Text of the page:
Commercial Underwriting: Risk Factors That Matter

Understanding the complex landscape requires both foresight into identifying the right risk variables and a modern technology stack.

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Businesses are undergoing unforeseen global shifts, and the commercial underwriting process is more intricate than ever. Understanding the complex commercial landscape requires both foresight into identifying the right risk variables and a modern technology stack to handle data efficiently.

Let’s start with the most influential risk factors in underwriting. 

The Prevailing Challenge in Commercial Underwriting: Fast, Accurate Classification Details

Supporting a profitable commercial insurance product starts with an underwriting process that captures accurate details of the business, including industry-specific information as well as the uniqueness of its operations. There are many factors that go into a business’s operations beyond when it started, what licenses it holds and the services it provides. The size of the business is not just about the revenue, but the number of employees, size of its physical occupancy and the types of products being offered. Smaller businesses might not have the resources to adapt to changes within the marketplace, which can cause them to become riskier by expecting employees to take on additional responsibilities or even broaden their offerings to attract and retain customers. This is why understanding what a business is doing matters more now than ever.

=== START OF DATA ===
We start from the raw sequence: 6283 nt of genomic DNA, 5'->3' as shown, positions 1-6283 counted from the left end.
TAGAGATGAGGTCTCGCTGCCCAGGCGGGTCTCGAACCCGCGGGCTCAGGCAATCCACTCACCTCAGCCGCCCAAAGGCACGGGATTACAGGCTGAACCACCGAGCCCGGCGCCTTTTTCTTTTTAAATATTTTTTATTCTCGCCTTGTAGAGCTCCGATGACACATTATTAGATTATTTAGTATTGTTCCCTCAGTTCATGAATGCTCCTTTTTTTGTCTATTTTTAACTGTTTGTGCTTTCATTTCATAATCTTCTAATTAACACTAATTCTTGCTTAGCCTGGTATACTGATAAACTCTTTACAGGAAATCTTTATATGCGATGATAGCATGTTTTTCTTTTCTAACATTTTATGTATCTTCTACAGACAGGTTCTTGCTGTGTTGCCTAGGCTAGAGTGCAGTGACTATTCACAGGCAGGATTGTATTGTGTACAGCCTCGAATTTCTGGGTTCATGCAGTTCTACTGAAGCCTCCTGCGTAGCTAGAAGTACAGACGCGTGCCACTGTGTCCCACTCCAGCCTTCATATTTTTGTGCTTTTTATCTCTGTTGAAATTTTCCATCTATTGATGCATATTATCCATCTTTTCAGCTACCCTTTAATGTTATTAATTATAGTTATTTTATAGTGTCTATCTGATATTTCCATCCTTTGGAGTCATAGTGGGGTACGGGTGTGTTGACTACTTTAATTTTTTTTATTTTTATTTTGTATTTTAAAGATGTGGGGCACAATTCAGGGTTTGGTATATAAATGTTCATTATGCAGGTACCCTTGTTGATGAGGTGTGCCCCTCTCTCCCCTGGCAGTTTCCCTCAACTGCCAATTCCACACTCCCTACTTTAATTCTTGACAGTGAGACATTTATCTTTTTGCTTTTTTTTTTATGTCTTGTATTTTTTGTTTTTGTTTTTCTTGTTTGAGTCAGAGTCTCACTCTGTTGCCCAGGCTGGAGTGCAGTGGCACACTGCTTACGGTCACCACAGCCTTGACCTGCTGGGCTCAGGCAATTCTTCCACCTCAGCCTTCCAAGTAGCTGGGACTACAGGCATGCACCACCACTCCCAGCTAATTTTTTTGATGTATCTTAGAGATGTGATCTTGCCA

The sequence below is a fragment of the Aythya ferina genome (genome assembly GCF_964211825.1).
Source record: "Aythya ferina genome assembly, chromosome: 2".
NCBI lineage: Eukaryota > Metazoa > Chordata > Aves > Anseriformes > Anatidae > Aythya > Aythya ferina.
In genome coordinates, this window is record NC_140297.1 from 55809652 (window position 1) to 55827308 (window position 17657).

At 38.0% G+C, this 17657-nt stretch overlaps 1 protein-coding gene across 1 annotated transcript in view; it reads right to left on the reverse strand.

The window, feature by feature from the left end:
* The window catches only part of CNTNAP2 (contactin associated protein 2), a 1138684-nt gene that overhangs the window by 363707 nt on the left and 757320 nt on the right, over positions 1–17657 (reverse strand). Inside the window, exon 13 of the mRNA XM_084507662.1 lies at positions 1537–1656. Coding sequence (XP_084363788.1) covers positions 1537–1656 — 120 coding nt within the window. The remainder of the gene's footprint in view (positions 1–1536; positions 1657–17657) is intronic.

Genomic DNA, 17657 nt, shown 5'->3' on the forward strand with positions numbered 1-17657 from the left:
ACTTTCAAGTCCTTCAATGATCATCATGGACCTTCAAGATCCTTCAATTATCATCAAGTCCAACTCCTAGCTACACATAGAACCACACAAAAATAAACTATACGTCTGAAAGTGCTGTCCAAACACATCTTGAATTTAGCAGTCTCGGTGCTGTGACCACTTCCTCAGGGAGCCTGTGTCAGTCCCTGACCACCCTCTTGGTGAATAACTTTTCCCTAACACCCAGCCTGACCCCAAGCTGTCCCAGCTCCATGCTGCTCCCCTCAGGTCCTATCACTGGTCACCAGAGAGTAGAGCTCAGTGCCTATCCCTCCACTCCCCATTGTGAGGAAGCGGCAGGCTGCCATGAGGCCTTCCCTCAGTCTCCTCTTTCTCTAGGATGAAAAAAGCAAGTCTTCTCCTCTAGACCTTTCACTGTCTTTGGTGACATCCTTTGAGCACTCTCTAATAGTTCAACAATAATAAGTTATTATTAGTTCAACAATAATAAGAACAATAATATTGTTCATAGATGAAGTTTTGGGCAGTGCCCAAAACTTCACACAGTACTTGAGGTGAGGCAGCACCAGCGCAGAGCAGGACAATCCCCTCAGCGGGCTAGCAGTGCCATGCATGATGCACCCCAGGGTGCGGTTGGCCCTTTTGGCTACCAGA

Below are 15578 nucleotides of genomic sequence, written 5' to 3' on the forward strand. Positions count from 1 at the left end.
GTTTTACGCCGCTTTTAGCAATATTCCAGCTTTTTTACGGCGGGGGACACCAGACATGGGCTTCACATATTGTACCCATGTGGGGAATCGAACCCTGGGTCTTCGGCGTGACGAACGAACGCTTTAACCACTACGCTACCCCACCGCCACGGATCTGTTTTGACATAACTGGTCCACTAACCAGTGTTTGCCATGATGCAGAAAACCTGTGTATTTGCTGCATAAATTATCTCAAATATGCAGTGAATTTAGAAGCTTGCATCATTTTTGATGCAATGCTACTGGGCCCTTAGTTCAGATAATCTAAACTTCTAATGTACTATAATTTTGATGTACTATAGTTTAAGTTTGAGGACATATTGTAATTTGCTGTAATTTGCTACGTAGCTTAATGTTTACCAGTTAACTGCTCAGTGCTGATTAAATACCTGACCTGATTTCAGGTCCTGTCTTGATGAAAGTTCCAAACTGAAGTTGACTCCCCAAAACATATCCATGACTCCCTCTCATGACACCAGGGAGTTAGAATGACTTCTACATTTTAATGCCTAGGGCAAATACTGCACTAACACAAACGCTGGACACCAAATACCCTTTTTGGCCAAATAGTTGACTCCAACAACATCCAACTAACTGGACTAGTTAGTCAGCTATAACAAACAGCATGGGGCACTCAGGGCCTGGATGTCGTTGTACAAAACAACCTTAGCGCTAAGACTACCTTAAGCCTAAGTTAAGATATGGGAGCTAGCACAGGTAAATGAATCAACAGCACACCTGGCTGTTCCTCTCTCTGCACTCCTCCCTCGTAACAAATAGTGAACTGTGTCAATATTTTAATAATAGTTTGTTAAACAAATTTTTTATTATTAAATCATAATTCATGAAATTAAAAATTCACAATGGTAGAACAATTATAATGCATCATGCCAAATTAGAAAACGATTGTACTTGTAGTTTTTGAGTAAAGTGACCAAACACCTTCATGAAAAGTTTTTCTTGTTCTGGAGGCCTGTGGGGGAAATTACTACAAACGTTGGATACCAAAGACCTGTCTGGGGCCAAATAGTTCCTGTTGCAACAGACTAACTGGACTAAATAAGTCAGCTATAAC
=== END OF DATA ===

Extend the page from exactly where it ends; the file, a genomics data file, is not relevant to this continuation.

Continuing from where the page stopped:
A business’s environment, quality of services and cleanliness also matter in underwriting. Review sites and social media channels can help form a complete picture of what the business is doing beyond how it is marketed by the owners, giving underwriters details that are authentic and current. This customer feedback can shed light on potential causes of loss that may not be evident through traditional channels. However, manually researching these clues for every business in your book is a time-consuming process, and when your underwriting team is already short-staffed, they need immediate insights, not additional homework.

As each industry has its unique types of risks, insurers need to adapt their risk assessment for different sectors. Some businesses offer a wide range of services or have unconventional models. For instance, a Mexican restaurant with a dance floor and a full bar faces different risks than one that does not offer alcoholic beverages. Similarly, a florist shop that has an expanded delivery radius introduces risks that must be considered. 

By leveraging advanced analytics and social listening tools, you can find valuable insights into such anomalies and complex businesses. This will help insurers identify businesses that may be expanding into new services or facing changes in their operations.

See also: The Defining Factor in Underwriting Success

Complex Businesses and Emerging Factors to Consider

In addition to traditional risk variables, there are emerging factors to consider. Businesses now pivot at a lightning pace due to economic conditions and technological advancements. Companies are implementing new technology that can change the dynamics of their operations and potentially open them up to cyber vulnerabilities.